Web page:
Lessons learned from lino

I have been experimenting with lino in the classroom.  Lino provides an online collaborative noticeboard in which you and your students can post 'stickies' (think post-it notes).  I have used it as a collaborative space for year 7 students to share ideas for a project and by year 11 students as a revision board.  It could be used as a noticeboard for class announcements, share links, videos etc, or anywhere you have the need for a community noticeboard.

GCSE Computing student revision noticeboard

Features of Lino.

  • No login required.
  • Visitors can post stickies.
  • Your canvas can be private; available to anyone this the link; or public (list on Lino).
  • Post stickies by email.
  • A fairly wide range of canvas backgrounds including adding your own background image.
  • Several different coloured stickies, including transparent.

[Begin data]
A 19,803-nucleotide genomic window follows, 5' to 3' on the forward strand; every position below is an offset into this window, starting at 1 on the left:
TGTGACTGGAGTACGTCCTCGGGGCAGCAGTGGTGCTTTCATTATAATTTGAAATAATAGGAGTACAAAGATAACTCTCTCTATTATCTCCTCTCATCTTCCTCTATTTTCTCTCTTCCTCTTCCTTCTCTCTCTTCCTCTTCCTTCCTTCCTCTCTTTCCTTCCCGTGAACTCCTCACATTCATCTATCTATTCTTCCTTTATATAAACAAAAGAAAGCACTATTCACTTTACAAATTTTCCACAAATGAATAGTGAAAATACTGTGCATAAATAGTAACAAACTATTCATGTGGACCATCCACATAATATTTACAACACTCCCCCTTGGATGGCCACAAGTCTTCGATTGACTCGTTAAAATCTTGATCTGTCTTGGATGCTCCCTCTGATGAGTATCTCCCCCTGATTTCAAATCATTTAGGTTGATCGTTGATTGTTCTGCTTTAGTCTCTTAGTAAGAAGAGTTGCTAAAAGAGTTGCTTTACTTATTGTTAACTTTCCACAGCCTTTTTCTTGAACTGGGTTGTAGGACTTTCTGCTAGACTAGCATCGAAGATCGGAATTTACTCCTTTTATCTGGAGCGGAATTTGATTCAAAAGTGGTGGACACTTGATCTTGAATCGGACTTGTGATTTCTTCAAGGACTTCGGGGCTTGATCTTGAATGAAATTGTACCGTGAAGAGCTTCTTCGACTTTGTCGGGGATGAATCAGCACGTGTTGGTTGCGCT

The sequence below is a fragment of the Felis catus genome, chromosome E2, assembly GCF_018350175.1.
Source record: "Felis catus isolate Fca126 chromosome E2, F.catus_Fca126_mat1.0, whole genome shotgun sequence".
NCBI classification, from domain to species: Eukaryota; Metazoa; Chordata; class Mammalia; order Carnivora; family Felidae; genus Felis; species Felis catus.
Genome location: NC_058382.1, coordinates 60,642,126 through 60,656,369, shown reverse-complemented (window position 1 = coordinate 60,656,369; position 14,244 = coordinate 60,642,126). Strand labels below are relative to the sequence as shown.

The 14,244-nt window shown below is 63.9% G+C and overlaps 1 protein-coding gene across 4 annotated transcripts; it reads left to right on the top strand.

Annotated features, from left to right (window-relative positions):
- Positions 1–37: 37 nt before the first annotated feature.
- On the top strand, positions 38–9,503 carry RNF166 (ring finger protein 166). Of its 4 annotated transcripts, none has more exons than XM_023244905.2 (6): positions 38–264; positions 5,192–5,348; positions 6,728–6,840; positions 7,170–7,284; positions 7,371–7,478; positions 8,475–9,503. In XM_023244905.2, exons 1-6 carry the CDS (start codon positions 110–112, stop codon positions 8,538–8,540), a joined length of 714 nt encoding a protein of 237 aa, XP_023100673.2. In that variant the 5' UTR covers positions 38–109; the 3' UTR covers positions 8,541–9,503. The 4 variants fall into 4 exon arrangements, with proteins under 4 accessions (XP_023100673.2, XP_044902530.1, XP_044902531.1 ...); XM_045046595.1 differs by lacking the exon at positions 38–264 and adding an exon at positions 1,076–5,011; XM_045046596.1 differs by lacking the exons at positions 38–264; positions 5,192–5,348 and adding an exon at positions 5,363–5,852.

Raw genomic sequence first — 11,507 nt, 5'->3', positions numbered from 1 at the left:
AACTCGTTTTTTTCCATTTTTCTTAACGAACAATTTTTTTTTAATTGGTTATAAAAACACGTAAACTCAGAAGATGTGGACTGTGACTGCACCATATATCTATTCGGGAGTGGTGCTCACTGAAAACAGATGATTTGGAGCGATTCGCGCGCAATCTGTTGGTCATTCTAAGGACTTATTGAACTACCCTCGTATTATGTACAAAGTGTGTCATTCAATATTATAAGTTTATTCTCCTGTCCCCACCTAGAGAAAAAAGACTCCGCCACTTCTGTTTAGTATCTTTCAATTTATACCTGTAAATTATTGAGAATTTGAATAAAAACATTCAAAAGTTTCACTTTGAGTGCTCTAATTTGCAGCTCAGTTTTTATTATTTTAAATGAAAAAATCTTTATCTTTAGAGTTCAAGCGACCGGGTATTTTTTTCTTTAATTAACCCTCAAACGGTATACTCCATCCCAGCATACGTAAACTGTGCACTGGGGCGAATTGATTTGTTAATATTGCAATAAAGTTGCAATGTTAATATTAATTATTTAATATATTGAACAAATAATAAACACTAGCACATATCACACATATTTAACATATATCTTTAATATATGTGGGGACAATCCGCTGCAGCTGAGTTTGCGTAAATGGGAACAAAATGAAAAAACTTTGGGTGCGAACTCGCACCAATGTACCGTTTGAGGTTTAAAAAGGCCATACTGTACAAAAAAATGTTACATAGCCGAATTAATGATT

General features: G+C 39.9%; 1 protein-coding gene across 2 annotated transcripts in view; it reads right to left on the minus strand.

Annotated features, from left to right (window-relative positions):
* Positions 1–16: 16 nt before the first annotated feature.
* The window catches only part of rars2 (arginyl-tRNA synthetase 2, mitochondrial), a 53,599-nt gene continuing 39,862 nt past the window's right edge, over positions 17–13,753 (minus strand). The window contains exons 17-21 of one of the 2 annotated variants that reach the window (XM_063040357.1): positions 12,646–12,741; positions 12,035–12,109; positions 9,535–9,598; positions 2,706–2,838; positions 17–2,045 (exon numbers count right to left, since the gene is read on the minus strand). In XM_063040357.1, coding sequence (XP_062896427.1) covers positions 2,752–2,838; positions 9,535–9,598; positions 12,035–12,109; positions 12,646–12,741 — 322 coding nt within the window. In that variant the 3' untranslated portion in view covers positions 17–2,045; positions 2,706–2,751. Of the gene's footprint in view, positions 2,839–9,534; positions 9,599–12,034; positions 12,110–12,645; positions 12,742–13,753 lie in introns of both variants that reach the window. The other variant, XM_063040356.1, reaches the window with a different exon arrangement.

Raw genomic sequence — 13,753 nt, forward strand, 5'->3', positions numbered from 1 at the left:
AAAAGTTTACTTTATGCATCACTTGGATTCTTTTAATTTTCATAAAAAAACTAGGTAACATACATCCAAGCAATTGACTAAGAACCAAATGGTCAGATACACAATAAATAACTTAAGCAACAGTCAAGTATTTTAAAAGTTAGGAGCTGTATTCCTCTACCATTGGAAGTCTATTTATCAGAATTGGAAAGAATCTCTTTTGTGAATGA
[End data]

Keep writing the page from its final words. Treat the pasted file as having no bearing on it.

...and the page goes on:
• Supports RSS feeds.
  • Multiple canvasses.
  • Android and Apple apps available as well as the web app.

Lessons learned from using Lino.

  • As with all collaborative technology, students may feel the need to troll each other, or go off task.  You need to be prepared for this and allow them to get this excitment out of their system before they begin to respect it as a useful collaborative tool.
  • Students may feel the need to create their own accounts and set up their own boards.  This should be encouraged however there are safety issues you should discuss with the students and the privacy settings shown below should be explained.
  • Once you have finished with a canvas, you can lock it to 'show stickies to everyone' (but other people cannot post.  This will prevent trolling.
  • You need not list your canvas as a public canvas.  Make sure you deselect this as it is selected by default (naughty Lino).
Carefully choose your canvas settings.